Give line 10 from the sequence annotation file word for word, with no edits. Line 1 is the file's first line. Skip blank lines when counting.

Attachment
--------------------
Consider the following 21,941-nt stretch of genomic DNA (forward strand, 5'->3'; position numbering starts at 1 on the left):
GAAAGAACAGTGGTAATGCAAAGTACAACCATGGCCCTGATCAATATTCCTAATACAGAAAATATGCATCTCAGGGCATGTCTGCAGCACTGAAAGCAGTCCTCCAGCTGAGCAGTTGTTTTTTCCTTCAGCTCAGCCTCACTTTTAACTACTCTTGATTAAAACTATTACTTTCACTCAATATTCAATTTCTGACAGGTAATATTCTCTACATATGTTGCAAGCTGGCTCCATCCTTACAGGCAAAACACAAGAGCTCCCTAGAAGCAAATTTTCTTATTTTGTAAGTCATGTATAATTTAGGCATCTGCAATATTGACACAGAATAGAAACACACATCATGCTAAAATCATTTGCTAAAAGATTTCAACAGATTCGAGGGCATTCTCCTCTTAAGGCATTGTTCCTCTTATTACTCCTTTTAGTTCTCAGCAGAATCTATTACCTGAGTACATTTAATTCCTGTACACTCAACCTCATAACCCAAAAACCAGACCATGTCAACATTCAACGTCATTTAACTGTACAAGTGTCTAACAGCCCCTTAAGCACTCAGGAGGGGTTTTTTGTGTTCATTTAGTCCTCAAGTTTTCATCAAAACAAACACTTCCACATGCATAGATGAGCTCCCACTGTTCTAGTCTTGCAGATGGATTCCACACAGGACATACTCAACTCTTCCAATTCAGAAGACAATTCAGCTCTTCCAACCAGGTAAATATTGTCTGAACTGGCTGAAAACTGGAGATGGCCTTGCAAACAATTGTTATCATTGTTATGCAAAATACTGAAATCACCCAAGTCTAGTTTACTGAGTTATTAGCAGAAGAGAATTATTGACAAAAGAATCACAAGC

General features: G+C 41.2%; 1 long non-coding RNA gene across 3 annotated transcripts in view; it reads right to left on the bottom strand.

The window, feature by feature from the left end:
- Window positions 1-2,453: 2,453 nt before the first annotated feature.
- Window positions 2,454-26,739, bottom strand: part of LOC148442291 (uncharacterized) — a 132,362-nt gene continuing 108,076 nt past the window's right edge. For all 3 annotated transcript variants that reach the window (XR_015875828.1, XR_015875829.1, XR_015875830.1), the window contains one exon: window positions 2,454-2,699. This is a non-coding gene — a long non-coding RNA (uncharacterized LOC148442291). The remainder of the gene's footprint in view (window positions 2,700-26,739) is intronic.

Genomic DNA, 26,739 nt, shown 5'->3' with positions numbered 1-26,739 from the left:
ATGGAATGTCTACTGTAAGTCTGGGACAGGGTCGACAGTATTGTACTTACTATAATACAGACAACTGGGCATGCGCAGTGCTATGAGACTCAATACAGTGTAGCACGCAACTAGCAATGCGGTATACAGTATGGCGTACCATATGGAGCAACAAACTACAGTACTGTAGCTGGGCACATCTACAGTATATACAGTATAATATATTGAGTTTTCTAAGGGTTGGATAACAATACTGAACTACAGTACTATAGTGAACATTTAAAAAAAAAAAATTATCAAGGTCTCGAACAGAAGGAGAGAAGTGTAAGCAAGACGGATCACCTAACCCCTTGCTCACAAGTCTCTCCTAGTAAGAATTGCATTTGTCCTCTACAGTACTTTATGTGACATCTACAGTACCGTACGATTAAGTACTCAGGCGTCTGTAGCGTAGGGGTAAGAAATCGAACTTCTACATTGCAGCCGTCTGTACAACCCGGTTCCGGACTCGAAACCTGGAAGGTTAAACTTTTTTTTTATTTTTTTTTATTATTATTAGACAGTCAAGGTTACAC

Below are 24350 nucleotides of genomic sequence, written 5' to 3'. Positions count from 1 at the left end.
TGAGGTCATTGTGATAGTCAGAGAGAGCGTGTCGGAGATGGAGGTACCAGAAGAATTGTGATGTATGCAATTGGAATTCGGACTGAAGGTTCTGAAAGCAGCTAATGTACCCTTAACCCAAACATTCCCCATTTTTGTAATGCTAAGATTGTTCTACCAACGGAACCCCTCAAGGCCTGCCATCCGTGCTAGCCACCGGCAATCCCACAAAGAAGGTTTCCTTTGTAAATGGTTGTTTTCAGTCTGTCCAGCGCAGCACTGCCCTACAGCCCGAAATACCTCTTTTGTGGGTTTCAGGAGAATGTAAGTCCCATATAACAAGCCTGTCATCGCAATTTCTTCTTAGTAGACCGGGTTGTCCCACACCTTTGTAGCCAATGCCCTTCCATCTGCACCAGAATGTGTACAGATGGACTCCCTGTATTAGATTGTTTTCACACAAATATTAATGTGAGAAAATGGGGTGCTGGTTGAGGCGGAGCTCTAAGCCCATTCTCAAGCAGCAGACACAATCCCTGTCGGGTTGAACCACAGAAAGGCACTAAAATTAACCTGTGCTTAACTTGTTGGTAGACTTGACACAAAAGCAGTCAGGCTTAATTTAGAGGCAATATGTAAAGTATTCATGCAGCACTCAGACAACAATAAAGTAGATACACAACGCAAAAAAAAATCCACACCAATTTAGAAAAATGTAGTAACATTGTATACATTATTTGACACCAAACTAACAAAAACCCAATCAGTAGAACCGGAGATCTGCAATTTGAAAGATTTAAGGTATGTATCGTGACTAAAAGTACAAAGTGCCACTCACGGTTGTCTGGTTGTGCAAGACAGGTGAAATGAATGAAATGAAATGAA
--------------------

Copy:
TGAGGTCATTGTGATAGTCAGAGAGAGCGTGTCGGAGATGGAGGTACCAGAAGAATTGTGATGTATGCAATTGGAATTCGGACTGAAGGTTCTGAAAGCAGCTAATGTACCCTTAACCCAAACATTCCCCATTTTTGTAATGCTAAGATTGTTCTACCAACGGAACCCCTCAAGGCCTGCCATCCGTGCTAGCCACCGGCAATCCCACAAAGAAGGTTTCCTTTGTAAATGGTTGTTTTCAGTCTGTCCAGCGCAGCACTGCCCTACAGCCCGAAATACCTCTTTTGTGGGTTTCAGGAGAATGTAAGTCCCATATAACAAGCCTGTCATCGCAATTTCTTCTTAGTAGACCGGGTTGTCCCACACCTTTGTAGCCAATGCCCTTCCATCTGCACCAGAATGTGTACAGATGGACTCCCTGTATTAGATTGTTTTCACACAAATATTAATGTGAGAAAATGGGGTGCTGGTTGAGGCGGAGCTCTAAGCCCATTCTCAAGCAGCAGACACAATCCCTGTCGGGTTGAACCACAGAAAGGCACTAAAATTAACCTGTGCTTAACTTGTTGGTAGACTTGACACAAAAGCAGTCAGGCTTAATTTAGAGGCAATATGTAAAGTATTCATGCAGCACTCAGACAACAATAAAGTAGATACACAACGCAAAAAAAAATCCACACCAATTTAGAAAAATGTAGTAACATTGTATACATTATTTGACACCAAACTAACAAAAACCCAATCAGTAGAACCGGAGATCTGCAATTTGAAAGATTTAAGGTATGTATCGTGACTAAAAGTACAAAGTGCCACTCACGGTTGTCTGGTTGTGCAAGACAGGTGAAATGAATGAAATGAAATGAA